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(1) The Doctrine of Evolution: its Basis and its Scope (2) Einführung in die Deszendenztheorie Fnfunddreissig Vorträge

    Naturevolume 88pages508510 (1912) | Download Citation

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    (1) PROF. CRAMPTON has written a careful and interesting introduction to the study of evolution in the wide sense. It consists of eight lectures given in New York to “mature persons of cultivated minds, but who were on the whole quite unfamiliar with the technical facts of natural history,” and for such an audience, which is certainly widespread, the book can be strongly recommended. But even those who know a good deal of natural history may read Prof. Crampton's lectures with great profit, for although they have not perhaps the keenness which marked the author's important contribution to the theory of natural selection (his study of Philosamia cynthia), they are characterised by scientific restraint, by careful workmanship, and by a wide outlook. The outstanding feature of the book is that half of it is devoted to the higher reaches of the evolution-process—to the ascent of man and the establishment of human societies.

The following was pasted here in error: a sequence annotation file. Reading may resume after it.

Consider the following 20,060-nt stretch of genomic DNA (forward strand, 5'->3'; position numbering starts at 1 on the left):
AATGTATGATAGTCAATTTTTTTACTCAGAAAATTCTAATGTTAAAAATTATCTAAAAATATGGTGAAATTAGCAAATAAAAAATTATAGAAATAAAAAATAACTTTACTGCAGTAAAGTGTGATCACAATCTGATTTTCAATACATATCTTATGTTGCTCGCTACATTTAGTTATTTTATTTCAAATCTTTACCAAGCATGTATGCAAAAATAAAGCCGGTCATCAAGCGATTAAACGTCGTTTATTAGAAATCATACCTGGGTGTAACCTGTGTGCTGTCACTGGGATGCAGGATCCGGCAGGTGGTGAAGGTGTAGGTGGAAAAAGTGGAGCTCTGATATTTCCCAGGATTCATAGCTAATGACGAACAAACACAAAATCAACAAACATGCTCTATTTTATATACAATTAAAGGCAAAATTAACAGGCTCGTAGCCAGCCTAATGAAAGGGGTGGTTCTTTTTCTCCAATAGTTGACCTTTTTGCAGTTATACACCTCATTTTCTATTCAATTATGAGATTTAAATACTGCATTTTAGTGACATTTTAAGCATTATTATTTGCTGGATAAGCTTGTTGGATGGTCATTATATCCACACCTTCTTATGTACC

(1) The Doctrine of Evolution: its Basis and its Scope.

    By Prof. H. E. Crampton. Pp. ix + 311. (New York: The Columbia University Press, 1911.) Price 6s. 6d. net.

    (2) Einfhrung in die Deszendenztheorie. Fnfunddreissig Vortr ge.

    By Prof. Karl C. Schneider. Zweite Auflage. Pp. xii + 386 + 3 Taf. (Jena: Gustav Fischer, 1911.) Price 9.50 marks.

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    https://doi.org/10.1038/088508a0

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